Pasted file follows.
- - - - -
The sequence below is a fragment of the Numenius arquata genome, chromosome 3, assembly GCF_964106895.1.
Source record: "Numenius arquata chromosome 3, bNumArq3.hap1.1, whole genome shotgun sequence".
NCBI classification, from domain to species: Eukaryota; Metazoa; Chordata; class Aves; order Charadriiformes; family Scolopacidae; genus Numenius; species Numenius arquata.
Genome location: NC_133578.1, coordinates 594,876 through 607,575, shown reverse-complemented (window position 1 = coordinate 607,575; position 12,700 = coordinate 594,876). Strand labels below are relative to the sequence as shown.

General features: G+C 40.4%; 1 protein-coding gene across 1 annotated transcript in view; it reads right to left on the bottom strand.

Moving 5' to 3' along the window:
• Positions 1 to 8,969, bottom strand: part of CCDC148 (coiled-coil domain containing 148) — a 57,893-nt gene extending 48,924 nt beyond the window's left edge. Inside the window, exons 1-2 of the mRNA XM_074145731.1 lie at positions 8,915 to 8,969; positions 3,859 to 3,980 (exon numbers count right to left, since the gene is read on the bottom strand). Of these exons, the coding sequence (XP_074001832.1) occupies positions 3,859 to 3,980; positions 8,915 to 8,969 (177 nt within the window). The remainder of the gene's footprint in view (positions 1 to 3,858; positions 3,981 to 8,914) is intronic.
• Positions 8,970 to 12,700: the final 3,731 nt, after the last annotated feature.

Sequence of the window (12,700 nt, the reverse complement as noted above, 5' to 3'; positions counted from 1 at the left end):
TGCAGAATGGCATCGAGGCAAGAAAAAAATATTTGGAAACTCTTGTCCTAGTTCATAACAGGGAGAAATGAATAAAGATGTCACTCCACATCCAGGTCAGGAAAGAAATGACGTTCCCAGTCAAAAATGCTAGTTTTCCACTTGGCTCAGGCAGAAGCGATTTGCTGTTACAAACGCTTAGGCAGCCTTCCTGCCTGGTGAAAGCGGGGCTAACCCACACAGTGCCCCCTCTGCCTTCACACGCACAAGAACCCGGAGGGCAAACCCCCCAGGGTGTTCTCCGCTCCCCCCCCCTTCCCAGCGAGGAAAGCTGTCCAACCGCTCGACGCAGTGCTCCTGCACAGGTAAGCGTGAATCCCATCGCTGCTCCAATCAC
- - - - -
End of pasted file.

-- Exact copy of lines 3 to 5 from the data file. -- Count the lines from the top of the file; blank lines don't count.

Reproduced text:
NCBI classification, from domain to species: Eukaryota; Metazoa; Chordata; class Aves; order Charadriiformes; family Scolopacidae; genus Numenius; species Numenius arquata.
Genome location: NC_133578.1, coordinates 594,876 through 607,575, shown reverse-complemented (window position 1 = coordinate 607,575; position 12,700 = coordinate 594,876). Strand labels below are relative to the sequence as shown.

General features: G+C 40.4%; 1 protein-coding gene across 1 annotated transcript in view; it reads right to left on the bottom strand.